The Linkery’s most transgressive act was not in implementing a service charge. Our most transgressive act was refusing to allow our guests to pay our servers anything more beyond the service charge — this is where the angry came out. A certain small number of very vocal men (and it was always men who were vocal about it) resented that we were not letting them try to exercise additional control over our team members. This was true even though compelling research has shown that servers do not adjust quality of service as a result of tips; instead the idea that the restaurant was not offering our servers up as objects of control, was heresy.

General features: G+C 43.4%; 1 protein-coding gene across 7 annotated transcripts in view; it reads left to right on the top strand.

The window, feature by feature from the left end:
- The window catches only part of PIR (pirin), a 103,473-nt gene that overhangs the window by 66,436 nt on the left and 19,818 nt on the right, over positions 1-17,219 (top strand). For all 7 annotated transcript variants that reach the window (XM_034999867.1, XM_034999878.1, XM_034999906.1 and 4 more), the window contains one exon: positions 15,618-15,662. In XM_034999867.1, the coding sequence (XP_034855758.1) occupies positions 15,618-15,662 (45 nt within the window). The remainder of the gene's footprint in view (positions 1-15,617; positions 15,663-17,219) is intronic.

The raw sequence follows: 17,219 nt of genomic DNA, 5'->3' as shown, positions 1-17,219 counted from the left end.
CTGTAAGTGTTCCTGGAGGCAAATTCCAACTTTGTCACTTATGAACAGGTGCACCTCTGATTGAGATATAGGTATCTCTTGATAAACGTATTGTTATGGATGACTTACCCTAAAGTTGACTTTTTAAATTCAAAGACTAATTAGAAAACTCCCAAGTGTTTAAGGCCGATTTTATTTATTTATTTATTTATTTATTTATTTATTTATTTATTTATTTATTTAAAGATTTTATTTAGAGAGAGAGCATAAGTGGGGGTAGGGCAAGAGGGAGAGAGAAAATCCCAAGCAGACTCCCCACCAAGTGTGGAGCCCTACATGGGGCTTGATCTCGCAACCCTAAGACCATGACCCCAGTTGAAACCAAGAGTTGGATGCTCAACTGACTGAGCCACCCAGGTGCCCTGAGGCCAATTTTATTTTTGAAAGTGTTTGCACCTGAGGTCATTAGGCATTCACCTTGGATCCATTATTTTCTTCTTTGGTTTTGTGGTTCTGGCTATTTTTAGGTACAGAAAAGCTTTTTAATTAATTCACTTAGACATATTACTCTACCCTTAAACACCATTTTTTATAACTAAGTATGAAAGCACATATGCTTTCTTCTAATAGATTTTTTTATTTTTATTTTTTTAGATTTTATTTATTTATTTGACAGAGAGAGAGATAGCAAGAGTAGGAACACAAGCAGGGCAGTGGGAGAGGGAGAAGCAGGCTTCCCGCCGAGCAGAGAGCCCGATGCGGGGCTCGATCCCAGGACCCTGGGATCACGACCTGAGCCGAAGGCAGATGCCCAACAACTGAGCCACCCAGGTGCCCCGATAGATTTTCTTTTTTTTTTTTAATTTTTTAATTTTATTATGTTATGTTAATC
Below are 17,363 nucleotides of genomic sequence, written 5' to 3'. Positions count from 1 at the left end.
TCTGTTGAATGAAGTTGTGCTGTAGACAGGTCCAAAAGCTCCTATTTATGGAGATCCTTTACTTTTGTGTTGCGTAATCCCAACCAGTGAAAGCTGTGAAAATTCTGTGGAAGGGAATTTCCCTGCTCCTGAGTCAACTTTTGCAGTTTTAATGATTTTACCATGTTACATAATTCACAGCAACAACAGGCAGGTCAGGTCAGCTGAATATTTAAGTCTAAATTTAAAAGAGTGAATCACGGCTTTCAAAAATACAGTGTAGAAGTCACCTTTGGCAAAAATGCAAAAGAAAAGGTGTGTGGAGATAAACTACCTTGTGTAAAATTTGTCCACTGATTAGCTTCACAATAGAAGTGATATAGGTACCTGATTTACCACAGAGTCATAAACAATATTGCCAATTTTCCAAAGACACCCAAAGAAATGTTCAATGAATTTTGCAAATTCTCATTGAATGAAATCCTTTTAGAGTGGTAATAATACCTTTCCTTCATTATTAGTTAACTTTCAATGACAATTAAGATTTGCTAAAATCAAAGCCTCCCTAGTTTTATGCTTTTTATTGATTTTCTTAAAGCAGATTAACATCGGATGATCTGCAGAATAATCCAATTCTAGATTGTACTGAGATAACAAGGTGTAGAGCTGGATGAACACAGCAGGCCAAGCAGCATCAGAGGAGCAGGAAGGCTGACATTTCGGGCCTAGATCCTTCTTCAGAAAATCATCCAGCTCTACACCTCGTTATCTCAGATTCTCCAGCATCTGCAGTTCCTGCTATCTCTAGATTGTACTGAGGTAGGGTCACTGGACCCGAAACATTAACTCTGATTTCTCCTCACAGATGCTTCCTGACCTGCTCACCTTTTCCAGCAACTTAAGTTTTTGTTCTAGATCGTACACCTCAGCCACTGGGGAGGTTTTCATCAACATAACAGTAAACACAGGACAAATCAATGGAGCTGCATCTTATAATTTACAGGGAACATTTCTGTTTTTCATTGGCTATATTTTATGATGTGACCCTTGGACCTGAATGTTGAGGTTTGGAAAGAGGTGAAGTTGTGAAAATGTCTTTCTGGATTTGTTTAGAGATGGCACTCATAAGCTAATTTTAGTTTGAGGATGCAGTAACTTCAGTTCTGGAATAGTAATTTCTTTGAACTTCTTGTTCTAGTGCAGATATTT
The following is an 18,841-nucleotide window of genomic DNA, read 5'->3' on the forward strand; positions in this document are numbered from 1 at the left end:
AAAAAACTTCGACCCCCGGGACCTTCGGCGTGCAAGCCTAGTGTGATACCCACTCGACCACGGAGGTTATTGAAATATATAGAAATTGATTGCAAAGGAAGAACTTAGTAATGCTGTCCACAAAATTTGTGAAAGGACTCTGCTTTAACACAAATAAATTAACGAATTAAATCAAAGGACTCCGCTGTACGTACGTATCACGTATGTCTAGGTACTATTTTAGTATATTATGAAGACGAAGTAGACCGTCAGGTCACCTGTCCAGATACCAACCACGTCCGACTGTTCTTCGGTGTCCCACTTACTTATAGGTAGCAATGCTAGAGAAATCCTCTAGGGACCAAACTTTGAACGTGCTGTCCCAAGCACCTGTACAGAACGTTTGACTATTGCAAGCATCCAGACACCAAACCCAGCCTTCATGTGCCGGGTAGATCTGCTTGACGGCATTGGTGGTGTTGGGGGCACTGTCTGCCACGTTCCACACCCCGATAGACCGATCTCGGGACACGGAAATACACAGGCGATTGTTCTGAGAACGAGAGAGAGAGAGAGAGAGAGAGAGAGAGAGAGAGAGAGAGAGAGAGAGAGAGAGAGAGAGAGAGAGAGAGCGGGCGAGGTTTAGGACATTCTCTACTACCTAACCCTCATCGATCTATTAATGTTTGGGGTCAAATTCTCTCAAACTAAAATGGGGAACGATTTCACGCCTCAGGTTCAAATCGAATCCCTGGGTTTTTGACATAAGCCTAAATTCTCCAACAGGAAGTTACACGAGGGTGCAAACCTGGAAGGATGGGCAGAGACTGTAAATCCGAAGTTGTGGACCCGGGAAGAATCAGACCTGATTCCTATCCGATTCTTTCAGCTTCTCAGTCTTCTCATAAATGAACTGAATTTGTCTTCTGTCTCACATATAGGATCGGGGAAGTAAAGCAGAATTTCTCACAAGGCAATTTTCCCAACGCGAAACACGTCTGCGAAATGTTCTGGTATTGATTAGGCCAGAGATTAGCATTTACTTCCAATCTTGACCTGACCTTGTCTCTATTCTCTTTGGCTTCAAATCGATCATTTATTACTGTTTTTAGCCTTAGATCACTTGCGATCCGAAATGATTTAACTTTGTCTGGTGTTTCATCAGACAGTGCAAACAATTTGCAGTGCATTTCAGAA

Part 1 of a fascinating series of posts on what happens when you eliminate tipping altogether.
Spoiler alert: Better service, better food.
I’ve been struggling with the whole tipping system since I moved to the States a couple of years ago. You just have to learn how to do it if you live here. It’s part of the culture.
I finally figured out how much to tip, but there always seemed to be something illogical about it. Does it really affect the quality of service you get? This series of posts will really challenge your preconceptions of the value of tipping.
Published on October 6th, 2013